Pigs are particularly sensitive to mycotoxins, and producers should be vigilant in identifying and addressing risks such as moisture and feed buildup.

Stored feed is often at risk of mold growth, leading to the development of mycotoxins as well as insect and pest damage, all of which reduce the nutrient density in feed.

Management of feed storage in bulk bins is important to prevent this reduction in nutrients.

There are several approaches to maintaining quality feed during bulk bin storage, including:

  • Running bins empty before refilling them with new deliveries.
  • Not allowing old feed to accumulate in corners or pipework.
  • Keeping bins in good condition to prevent water ingress.
  • Restricting access by rodents and insects.

Bins should be regularly inspected for rust or damage, including leaking seams or loose joints. The inlet and outlet augers need to be examined for damage and buildup of old feed. Ideally, all bins should be run empty in 30 days, so producers need to make sure they have adequate storage capacity to allow for this without running out of feed.

In spring and autumn (every six months), all bins should again be run empty and treated with a mold inhibitor. The interior must be cleaned out with a pressure washer, paying close attention to any corners or areas where old feed may have become trapped.

Once cleaned, bins must be completely dry before refilling. Fumigation can be used to control any insects or mites that may be present, and a rodent control program should be in place and regularly reviewed.

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Old, stale or damp feed rapidly develops mold growth. This in turn produces mycotoxins, which contaminate the feed and cause multiple problems in pigs.

Compared to cattle, pigs are very sensitive to mycotoxins. These mycotoxins can cause infertility and abortions, palatability problems, feed wastage and loss of nutrients (due to fungal activity breaking down nutrients in the feed). These problems lead to poor performance, reduced reproduction and conception rates, increased disease and health issues on the farm, and, ultimately, loss of profits.

Cereals used as a major component of pig feed are exposed to fungal contamination in the field. This may be higher during years when harvest conditions are wet. To protect against any potential fungal contamination, feeds should include a proven, broad-spectrum mycotoxin binder that will negate the effects of the toxins in the animal. Because analysis for fungal presence in large amounts of feed is very difficult and can be costly, the standard inclusion of a mycotoxin binder, such as Mycosorb A+ ®, is an important part of any feed hygiene and quality strategy on-farm.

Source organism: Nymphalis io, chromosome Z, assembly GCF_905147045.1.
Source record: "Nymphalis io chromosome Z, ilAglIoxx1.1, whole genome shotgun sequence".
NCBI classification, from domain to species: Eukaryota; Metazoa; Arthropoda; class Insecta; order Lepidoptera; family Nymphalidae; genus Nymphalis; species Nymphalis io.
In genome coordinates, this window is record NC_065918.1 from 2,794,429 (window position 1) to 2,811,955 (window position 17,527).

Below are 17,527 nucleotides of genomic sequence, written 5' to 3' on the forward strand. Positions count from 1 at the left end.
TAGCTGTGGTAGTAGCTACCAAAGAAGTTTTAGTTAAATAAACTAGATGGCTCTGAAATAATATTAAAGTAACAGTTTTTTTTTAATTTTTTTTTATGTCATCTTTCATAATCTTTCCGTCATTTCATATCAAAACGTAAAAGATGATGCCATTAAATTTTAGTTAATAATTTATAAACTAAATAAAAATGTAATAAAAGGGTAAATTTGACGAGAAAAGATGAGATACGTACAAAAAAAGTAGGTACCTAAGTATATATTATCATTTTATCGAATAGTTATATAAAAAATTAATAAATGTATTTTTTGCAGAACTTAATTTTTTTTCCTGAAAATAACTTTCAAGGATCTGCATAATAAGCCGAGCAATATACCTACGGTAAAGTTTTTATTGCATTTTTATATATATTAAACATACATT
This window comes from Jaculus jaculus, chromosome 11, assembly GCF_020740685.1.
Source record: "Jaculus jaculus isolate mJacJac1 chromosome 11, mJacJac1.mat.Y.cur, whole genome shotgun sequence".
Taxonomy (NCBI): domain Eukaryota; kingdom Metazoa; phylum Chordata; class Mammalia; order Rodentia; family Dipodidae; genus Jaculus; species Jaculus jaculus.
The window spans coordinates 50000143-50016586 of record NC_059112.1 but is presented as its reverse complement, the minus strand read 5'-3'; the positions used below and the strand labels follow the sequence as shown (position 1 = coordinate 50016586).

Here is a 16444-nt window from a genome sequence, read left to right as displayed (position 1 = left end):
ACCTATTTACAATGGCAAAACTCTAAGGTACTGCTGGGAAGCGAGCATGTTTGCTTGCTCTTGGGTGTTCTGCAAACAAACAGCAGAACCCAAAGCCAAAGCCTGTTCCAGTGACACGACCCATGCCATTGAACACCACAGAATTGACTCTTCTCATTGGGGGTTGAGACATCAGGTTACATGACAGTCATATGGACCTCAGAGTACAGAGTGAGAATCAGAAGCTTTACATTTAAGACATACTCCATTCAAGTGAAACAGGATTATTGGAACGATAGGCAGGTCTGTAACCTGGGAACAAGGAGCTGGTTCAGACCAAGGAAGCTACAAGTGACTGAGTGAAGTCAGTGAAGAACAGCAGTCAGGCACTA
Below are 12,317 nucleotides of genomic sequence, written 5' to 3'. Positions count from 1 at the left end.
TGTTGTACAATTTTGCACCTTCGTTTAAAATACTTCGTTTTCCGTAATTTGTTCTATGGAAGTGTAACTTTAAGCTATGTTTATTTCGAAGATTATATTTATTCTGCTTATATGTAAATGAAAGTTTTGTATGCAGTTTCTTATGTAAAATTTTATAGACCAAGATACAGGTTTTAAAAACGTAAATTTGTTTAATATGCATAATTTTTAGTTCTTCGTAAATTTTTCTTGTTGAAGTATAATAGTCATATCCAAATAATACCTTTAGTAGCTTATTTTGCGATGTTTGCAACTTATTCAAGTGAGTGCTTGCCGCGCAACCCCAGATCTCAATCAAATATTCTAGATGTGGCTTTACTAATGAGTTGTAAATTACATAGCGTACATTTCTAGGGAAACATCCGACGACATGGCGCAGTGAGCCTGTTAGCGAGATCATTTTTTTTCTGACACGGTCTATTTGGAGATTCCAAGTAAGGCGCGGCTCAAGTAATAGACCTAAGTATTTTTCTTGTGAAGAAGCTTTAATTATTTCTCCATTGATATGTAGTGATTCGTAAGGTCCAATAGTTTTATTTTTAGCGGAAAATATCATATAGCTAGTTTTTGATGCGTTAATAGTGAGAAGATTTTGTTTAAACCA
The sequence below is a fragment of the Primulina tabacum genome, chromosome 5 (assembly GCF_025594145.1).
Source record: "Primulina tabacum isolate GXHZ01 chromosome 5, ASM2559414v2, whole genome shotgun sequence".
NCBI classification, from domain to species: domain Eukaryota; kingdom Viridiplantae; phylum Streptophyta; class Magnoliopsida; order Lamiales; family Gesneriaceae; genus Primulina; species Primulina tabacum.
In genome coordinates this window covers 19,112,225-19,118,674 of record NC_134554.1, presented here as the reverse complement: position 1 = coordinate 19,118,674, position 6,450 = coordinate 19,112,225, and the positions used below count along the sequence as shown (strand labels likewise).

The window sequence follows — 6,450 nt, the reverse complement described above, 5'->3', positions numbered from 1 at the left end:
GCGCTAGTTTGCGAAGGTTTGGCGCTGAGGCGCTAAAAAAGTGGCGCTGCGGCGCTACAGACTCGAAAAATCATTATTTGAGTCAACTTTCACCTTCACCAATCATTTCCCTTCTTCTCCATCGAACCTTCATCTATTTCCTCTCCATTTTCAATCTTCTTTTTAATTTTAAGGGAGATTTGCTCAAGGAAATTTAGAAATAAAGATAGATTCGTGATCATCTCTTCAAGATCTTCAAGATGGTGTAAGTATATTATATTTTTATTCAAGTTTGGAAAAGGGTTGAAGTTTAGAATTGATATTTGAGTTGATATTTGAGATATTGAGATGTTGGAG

Insect infestations in bulk feed cause several issues. First, cereal mites bore into grain and, attracted to the starch content of milled or pelleted diets, then consume this energy-dense component of the feed.

This unbalances the diet by diluting energy levels, which can also affect palatability. Mite contamination also reduces the energy-to-protein balance (affecting weight gain), increases the relative fiber levels and increases food wastage. This results in a major impact on feed conversion efficiency and growth performance, noticeably damaging profitability.

Mite contamination

Wet feeding:

Delivery and equipment

Using wet or moist feeds for pigs poses a major risk of fungal and bacterial contamination. If a farm is using these feeds, close attention to equipment hygiene and the quality of each delivered batch is essential.

Wet feeds that are not fresh and/or have been stored multiple times before delivery, especially during hotter months, are at high risk of contamination. All storage and processing/mixing areas must be regularly cleaned and disinfected following a strict hygiene plan.

Any splashes during delivery or the use of wet feeds must be cleaned up immediately. Storage tanks and pipework must be washed out to prevent fungal growth and to prevent attracting the attention of rodents, wild birds or insects.

Liquid feeding systems must be fitted with drainage points to allow for regular cleaning and efficient draining. Pipework should be disinfected to ensure any biofilms at angles or connections do not build up; these harbor pathogens that will continue to contaminate feeds passing through them.

Equipment must be regularly checked for wear and tear. Valve rubbers deteriorate, so a regular program of maintenance should be routine. A stock of the most commonly replaced parts should be maintained, and parts should be reordered once a unit is used.

Wet feeding:

Mixing and eating

When mixing complete diets, dry ingredients should be stored separately to prevent water ingress and mold growth. Insects, birds and rodents must not have access to feed storage or to mixing and processing areas.

An eradication program should be in place, including physical barriers to entry, to prevent fecal and urine contamination, which spreads disease. Wet feeds are particularly at risk from fecal contamination from wild birds, and all storage tanks must be covered to prevent this.

Wet feeds should be fed immediately after mixing, as their high-water content means they will start to ferment and spoil rapidly. Troughs used for these diets must be regularly cleaned to prevent stale food buildup, which can increase feed refusals.

To ensure all wet feeds are consumed completely by the pigs under ad lib feeding systems, delivery valves should be switched off for appropriate periods of time (i.e., for one to two hours at the end of peak feeding activity).

Feeding equipment needs to be cleaned and disinfected between batches of pigs to prevent any cross-contamination of mycotoxins or pathogens. More strict hygiene procedures need to be in place under hot, humid conditions of feed storage and wet feed use because this promotes more rapid growth of molds and multiplication of pathogens.